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    Ban to Syrians: 'Enough Is Enough'

    U.N. Secretary-General Ban Ki-moon says "enough is enough" in Syria, calling the civil war there a breeding ground for extremists and terrorists.

    Mr. Ban spoke Wednesday on the first day of Syrian peace talks in Montreux, Switzerland. The United States and Russia are sponsoring the meeting. More than 40 delegations are attending.

    The U.N. chief says he did not expect any instant breakthroughs, and that everyone understands the talks will be difficult. But he said the Syrian people are "desperately looking for relief from the nightmare in which they are trapped."

    The U.N. says the goal of the talks is setting up a transitional government in Syria.

    U.S. Secretary of State John Kerry says there is no way Syrian President Bashar al-Assad can stay in power, calling him a magnet of terrorism.



    Opposition leader Ahmad Jarba accused Mr. Assad of Nazi-style war crimes.

    Syrian Foreign Minister Walia al-Moallem insisted that President Assad is staying. He bitterly accused the West of backing terrorists -- the Syrian government's word for the opposition.

    Moallem refused to give up the podium, despite Mr. Ban's insistence that he refrain from inflammatory statements. Moallem angrily told the U.N. chief, "You live in New York. I live in Syria, I have the right to give the Syrian version here in this forum. After three years of suffering, this is my right.''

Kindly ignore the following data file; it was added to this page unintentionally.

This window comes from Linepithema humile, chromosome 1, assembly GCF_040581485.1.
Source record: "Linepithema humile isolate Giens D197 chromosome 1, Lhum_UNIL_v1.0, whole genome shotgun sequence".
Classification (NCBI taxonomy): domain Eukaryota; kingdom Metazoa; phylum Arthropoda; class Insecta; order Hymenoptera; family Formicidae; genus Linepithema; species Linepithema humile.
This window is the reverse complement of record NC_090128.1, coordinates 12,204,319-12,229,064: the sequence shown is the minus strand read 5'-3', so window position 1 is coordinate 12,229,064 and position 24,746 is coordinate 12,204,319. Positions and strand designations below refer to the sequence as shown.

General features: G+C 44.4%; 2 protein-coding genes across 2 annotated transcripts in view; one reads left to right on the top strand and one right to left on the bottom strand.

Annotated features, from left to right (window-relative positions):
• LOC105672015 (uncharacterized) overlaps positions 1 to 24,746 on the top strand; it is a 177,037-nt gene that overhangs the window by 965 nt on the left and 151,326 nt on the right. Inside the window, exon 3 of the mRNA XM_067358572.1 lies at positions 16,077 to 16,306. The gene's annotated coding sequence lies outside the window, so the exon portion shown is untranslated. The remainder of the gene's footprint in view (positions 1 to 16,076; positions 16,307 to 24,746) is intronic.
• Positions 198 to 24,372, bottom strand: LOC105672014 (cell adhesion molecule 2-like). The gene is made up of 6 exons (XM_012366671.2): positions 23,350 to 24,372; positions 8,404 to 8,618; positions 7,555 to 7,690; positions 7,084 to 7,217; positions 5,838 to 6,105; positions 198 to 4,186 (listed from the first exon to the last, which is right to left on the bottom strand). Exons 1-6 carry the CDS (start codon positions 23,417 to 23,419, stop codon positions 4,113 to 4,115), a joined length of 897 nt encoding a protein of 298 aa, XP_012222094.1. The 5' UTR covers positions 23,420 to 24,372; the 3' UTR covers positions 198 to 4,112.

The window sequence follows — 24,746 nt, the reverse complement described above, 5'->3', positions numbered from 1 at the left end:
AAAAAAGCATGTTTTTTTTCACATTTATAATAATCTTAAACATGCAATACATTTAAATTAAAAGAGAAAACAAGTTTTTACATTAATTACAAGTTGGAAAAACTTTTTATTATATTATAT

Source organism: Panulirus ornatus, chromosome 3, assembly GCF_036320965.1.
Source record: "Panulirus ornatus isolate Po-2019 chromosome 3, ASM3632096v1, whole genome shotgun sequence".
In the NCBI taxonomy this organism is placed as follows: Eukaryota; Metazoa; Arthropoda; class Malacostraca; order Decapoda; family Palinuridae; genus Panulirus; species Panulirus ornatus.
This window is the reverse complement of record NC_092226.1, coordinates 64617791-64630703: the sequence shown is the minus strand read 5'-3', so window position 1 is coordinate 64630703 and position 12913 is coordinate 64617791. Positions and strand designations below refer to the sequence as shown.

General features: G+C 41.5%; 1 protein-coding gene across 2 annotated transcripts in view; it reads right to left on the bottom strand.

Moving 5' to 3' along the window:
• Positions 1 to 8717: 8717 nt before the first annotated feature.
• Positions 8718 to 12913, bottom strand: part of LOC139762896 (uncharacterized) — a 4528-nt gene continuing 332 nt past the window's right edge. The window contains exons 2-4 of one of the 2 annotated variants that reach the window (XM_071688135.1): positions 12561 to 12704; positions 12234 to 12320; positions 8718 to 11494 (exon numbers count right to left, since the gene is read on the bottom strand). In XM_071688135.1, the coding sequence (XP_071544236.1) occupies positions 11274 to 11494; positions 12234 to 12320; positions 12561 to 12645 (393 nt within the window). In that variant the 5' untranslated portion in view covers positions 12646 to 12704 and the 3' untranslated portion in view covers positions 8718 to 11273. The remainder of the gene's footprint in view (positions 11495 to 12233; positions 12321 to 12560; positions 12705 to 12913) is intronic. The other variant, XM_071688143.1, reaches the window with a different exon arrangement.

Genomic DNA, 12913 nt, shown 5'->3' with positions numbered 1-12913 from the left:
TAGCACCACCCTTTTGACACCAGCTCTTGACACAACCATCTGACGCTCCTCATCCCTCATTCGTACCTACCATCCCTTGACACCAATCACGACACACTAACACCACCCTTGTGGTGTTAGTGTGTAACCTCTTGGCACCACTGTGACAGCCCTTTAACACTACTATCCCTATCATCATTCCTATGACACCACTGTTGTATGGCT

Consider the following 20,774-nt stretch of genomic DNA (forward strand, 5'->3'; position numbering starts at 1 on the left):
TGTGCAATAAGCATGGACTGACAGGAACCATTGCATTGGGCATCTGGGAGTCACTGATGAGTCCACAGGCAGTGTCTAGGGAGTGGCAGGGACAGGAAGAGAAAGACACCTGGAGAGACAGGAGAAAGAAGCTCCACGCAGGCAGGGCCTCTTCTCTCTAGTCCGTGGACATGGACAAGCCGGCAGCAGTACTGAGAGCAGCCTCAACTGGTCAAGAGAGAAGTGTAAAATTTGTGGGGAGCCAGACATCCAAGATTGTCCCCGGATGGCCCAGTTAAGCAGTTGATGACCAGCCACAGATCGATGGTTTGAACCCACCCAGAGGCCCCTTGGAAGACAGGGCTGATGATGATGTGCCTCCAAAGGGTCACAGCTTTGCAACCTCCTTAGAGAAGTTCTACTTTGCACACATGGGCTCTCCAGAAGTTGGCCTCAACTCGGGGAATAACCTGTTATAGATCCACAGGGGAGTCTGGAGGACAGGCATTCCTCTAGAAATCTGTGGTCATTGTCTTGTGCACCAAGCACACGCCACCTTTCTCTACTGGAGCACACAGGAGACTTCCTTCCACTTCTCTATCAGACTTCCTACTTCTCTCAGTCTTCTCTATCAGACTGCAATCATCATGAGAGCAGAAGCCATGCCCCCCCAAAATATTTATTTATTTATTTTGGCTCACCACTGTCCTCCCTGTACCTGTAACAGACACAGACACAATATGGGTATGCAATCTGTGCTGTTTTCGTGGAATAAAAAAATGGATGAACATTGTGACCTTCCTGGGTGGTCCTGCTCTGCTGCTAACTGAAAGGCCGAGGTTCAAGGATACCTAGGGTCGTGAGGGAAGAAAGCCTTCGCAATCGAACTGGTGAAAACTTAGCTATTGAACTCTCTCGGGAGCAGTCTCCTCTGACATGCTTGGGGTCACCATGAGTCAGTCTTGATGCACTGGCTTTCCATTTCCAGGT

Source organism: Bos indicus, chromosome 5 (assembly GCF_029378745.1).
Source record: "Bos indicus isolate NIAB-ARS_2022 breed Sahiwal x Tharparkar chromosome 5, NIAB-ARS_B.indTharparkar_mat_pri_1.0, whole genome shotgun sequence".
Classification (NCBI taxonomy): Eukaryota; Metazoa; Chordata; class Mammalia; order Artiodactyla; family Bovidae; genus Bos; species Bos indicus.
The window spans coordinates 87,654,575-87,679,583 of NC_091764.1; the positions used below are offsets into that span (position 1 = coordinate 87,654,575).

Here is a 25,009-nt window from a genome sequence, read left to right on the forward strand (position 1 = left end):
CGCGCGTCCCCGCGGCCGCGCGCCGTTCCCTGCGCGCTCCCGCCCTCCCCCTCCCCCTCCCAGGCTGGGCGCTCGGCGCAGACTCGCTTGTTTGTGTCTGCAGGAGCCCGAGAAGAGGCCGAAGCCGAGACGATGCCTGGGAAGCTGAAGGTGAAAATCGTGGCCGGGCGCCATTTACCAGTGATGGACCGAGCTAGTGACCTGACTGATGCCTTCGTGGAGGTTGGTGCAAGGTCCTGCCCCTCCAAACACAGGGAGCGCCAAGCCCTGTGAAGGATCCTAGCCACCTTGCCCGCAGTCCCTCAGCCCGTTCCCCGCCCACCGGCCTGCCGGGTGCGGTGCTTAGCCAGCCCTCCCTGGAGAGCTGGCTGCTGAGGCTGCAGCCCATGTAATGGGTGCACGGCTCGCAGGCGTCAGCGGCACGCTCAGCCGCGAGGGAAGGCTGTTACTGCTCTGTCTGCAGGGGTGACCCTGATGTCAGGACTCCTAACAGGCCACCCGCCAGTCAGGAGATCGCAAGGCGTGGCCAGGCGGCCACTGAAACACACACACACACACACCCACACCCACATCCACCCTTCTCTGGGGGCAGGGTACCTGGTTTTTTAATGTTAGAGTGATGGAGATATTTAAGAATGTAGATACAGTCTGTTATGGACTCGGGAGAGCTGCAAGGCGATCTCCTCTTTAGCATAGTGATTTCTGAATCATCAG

U.N. mediator Lakhdar Brahimi says he will meet Syrian opposition and government delegations separately on Thursday, hoping he can arrange a face-to-face meeting when the talks resume Friday in Geneva.

    Brahimi said he has "fairly clear indications" that the parties are ready to discuss prisoner swaps, humanitarian access and local cease-fires.

    Iran, Syria's top regional ally, was notably absent from the talks. Iran was uninvited when it rejected a possible transitional government for Syria. Iranian President Hassan Rouhani said Tehran's exclusion means the talks are likely to fail.

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